Minor Misdemeanor Expungement
Expunging a Minor Misdemeanor in Ohio
Generally, most people believe that minor misdemeanor charges are not serious offenses. A conviction from a minor misdemeanor offense in Ohio does not result in jail time, but rather, these charges are punishable by fine only, and in a few cases, a license suspension. Obtaining a minor misdemeanor expungement will seal your past mistake and keep future employers, landlords and others from seeing it listed in a criminal background check.
For example, many people have incurred minor misdemeanor charges for drug abuse, or drug possession while in college. Or others may have been charged with a minor misdemeanor charge of disorderly conduct or similar charge for loud behavior when attending a party. All too often, these same people appear at a court and without the advice of an attorney, plea guilty to the charge, pay a fine, and go on with their lives.
However, we regularly receive phone calls from people who have been convicted of a minor misdemeanor in their past, but now that old conviction is creating serious problems for their career. Routine background checks of current employees and potential employees have become more common. As mentioned in our example, an old minor misdemeanor charge of drug abuse is more likely to be discovered by employers and may lead to a person being terminated from their job or prevent a person from being considered for a new job. People are shocked to learn that an old drug abuse charge can cause them to be denied for student loans, government loans, or turned down for an apartment.
Good news! Pursuant to the Ohio Revised Code, and case law of Ohio courts, minor misdemeanors are considered an offense under Ohio expungement law, and as a result, a record of minor misdemeanor conviction can be expunged and sealed.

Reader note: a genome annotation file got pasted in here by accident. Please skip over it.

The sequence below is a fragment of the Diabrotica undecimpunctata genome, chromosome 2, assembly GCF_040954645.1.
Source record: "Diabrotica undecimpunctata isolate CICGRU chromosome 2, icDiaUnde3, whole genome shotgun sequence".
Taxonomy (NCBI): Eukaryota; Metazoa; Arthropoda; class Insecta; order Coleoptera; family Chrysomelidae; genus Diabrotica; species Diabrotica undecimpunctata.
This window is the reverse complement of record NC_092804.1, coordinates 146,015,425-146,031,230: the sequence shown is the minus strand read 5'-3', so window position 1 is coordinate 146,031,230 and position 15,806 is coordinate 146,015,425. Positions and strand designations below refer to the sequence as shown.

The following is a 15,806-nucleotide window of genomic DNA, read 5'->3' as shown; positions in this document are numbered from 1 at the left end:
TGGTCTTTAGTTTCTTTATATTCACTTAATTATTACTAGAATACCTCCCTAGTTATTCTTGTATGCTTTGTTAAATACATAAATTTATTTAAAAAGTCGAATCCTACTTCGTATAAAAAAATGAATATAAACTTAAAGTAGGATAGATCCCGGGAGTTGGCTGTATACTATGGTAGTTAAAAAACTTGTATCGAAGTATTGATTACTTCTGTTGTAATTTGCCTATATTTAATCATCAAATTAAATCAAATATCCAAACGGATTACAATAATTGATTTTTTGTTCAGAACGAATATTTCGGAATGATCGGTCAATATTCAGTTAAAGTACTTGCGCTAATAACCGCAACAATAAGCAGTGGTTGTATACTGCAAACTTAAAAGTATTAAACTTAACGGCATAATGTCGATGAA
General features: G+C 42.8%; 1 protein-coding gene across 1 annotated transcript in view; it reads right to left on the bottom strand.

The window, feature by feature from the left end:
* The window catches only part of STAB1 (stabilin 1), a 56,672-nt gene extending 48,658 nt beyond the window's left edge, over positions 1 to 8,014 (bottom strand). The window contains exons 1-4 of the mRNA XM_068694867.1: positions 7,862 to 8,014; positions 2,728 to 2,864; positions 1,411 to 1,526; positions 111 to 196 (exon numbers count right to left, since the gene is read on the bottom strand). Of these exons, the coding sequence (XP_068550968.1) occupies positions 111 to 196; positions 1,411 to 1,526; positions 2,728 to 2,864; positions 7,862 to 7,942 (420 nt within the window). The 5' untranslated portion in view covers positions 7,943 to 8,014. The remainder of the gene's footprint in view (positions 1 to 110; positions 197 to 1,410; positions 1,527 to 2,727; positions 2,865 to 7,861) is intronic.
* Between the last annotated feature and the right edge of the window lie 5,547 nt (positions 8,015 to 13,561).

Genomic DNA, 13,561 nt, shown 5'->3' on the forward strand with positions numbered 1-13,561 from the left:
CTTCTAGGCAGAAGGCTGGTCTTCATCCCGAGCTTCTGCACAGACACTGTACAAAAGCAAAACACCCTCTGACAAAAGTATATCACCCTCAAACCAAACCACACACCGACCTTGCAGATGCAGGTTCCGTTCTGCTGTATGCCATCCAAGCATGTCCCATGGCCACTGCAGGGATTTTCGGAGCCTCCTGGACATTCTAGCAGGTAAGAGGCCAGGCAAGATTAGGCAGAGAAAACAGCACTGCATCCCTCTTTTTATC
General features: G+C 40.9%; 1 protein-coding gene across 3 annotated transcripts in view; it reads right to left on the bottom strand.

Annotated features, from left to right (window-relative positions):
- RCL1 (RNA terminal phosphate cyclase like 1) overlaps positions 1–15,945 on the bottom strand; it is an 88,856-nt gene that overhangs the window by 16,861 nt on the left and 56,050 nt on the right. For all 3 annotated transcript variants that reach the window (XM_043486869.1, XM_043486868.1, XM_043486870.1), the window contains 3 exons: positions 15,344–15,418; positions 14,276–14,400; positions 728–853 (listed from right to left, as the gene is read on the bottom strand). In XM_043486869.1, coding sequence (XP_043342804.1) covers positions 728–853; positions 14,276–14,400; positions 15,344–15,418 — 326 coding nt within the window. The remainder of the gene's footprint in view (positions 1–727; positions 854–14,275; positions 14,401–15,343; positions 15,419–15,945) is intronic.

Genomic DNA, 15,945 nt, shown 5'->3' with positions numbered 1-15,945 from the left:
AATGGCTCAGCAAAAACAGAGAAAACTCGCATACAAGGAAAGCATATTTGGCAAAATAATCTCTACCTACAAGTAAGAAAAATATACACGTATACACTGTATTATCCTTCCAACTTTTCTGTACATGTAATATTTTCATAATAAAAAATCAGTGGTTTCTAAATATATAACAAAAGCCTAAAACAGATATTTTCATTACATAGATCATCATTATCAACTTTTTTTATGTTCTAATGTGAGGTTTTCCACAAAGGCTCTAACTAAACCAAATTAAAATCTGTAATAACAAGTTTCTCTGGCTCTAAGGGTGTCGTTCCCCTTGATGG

Under Ohio Revised Code 2953.31, the conviction of a minor misdemeanor is an “offense” for purposes of an expungement. Further, under Ohio case law, a conviction of a minor misdemeanor or dismissal of a minor misdemeanor charge constitutes an offense for expungement purposes. State v. Von Korff (1984), 19 Ohio App.3d 214, 19 OBR 359, 484 N.E.2d 207 (1st Dist.); State v. Olding (Nov. 14, 1984), 1st Dist. No. C-840150, 1984 WL 7065; City of Medina v. Hannan (2003), 124 Ohio Misc.2d 37, 792 N.E.2d 1141, 2003-Ohio-3923. In State v. Olding, the court held “…[T]he arrest record or conviction of a minor misdemeanor does not make the minor misdemeanor a non-offense any more than it makes the records of convictions disappear from the official files on a court’s computer.” Id. Thus, a minor misdemeanor conviction or a dismissal of a minor misdemeanor charge can be expunged under Ohio law.
As with an application for expungement for felony or misdemeanor conviction, an application for expungement of a minor misdemeanor charge must be set for a hearing before the court. The Ohio Expungement Statute, O.R.C. 2953.32, requires a hearing, and each application for expungement is required to be set for hearing before the court. In many cases, we are able to appear for our clients so that they do not have to appear. An expungement of a criminal case has many benefits, but perhaps the most valuable, is to be able to deny a conviction when asked by your employer or a potential employer.
If you have been convicted of a minor misdemeanor or charged with a minor misdemeanor that was dismissed, contact our law firm for a free consultation to determine if you are eligible for an expungement. Everyone makes mistakes, we will help you get a second chance.